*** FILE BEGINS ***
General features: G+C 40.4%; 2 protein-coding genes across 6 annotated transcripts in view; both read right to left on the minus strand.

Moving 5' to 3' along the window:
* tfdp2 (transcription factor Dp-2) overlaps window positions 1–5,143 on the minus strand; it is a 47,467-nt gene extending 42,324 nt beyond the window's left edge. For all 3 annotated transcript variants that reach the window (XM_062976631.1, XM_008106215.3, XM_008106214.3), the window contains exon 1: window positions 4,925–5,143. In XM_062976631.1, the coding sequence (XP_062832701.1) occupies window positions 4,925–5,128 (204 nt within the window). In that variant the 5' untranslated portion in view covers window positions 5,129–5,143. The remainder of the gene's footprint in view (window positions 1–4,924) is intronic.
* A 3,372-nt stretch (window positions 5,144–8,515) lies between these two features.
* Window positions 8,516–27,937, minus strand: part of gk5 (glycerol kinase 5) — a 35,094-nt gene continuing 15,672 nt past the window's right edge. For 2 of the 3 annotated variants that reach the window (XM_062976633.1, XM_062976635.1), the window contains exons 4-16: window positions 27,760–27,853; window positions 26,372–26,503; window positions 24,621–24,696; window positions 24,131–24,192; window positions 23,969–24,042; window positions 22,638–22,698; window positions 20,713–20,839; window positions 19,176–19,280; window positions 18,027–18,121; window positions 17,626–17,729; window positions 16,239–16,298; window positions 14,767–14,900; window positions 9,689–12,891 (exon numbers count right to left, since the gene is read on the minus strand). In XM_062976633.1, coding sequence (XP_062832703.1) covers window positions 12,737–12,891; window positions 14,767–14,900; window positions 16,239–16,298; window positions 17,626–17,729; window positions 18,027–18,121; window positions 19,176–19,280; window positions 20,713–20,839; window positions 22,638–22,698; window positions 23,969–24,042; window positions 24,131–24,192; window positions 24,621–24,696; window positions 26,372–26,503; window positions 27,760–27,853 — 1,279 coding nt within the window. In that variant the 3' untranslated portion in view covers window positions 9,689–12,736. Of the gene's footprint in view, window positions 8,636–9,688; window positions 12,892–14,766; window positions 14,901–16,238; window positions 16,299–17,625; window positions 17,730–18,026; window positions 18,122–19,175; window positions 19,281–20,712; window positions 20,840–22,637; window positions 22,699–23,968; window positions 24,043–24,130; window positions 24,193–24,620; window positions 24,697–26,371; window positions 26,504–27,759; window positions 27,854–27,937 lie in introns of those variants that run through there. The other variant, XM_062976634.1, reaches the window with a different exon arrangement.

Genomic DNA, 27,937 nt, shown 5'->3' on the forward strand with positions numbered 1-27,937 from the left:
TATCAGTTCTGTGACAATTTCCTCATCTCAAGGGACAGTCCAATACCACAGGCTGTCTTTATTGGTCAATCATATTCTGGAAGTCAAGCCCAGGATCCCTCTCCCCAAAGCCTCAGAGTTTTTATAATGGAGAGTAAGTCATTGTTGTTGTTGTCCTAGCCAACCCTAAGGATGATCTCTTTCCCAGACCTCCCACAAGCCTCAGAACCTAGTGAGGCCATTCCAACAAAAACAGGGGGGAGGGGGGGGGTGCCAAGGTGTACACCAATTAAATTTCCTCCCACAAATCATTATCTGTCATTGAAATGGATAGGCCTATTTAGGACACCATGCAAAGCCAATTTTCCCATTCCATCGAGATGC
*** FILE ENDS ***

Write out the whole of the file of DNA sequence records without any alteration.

General features: G+C 40.4%; 2 protein-coding genes across 6 annotated transcripts in view; both read right to left on the minus strand.

Moving 5' to 3' along the window:
* tfdp2 (transcription factor Dp-2) overlaps window positions 1–5,143 on the minus strand; it is a 47,467-nt gene extending 42,324 nt beyond the window's left edge. For all 3 annotated transcript variants that reach the window (XM_062976631.1, XM_008106215.3, XM_008106214.3), the window contains exon 1: window positions 4,925–5,143. In XM_062976631.1, the coding sequence (XP_062832701.1) occupies window positions 4,925–5,128 (204 nt within the window). In that variant the 5' untranslated portion in view covers window positions 5,129–5,143. The remainder of the gene's footprint in view (window positions 1–4,924) is intronic.
* A 3,372-nt stretch (window positions 5,144–8,515) lies between these two features.
* Window positions 8,516–27,937, minus strand: part of gk5 (glycerol kinase 5) — a 35,094-nt gene continuing 15,672 nt past the window's right edge. For 2 of the 3 annotated variants that reach the window (XM_062976633.1, XM_062976635.1), the window contains exons 4-16: window positions 27,760–27,853; window positions 26,372–26,503; window positions 24,621–24,696; window positions 24,131–24,192; window positions 23,969–24,042; window positions 22,638–22,698; window positions 20,713–20,839; window positions 19,176–19,280; window positions 18,027–18,121; window positions 17,626–17,729; window positions 16,239–16,298; window positions 14,767–14,900; window positions 9,689–12,891 (exon numbers count right to left, since the gene is read on the minus strand). In XM_062976633.1, coding sequence (XP_062832703.1) covers window positions 12,737–12,891; window positions 14,767–14,900; window positions 16,239–16,298; window positions 17,626–17,729; window positions 18,027–18,121; window positions 19,176–19,280; window positions 20,713–20,839; window positions 22,638–22,698; window positions 23,969–24,042; window positions 24,131–24,192; window positions 24,621–24,696; window positions 26,372–26,503; window positions 27,760–27,853 — 1,279 coding nt within the window. In that variant the 3' untranslated portion in view covers window positions 9,689–12,736. Of the gene's footprint in view, window positions 8,636–9,688; window positions 12,892–14,766; window positions 14,901–16,238; window positions 16,299–17,625; window positions 17,730–18,026; window positions 18,122–19,175; window positions 19,281–20,712; window positions 20,840–22,637; window positions 22,699–23,968; window positions 24,043–24,130; window positions 24,193–24,620; window positions 24,697–26,371; window positions 26,504–27,759; window positions 27,854–27,937 lie in introns of those variants that run through there. The other variant, XM_062976634.1, reaches the window with a different exon arrangement.

Genomic DNA, 27,937 nt, shown 5'->3' on the forward strand with positions numbered 1-27,937 from the left:
TATCAGTTCTGTGACAATTTCCTCATCTCAAGGGACAGTCCAATACCACAGGCTGTCTTTATTGGTCAATCATATTCTGGAAGTCAAGCCCAGGATCCCTCTCCCCAAAGCCTCAGAGTTTTTATAATGGAGAGTAAGTCATTGTTGTTGTTGTCCTAGCCAACCCTAAGGATGATCTCTTTCCCAGACCTCCCACAAGCCTCAGAACCTAGTGAGGCCATTCCAACAAAAACAGGGGGGAGGGGGGGGGTGCCAAGGTGTACACCAATTAAATTTCCTCCCACAAATCATTATCTGTCATTGAAATGGATAGGCCTATTTAGGACACCATGCAAAGCCAATTTTCCCATTCCATCGAGATGC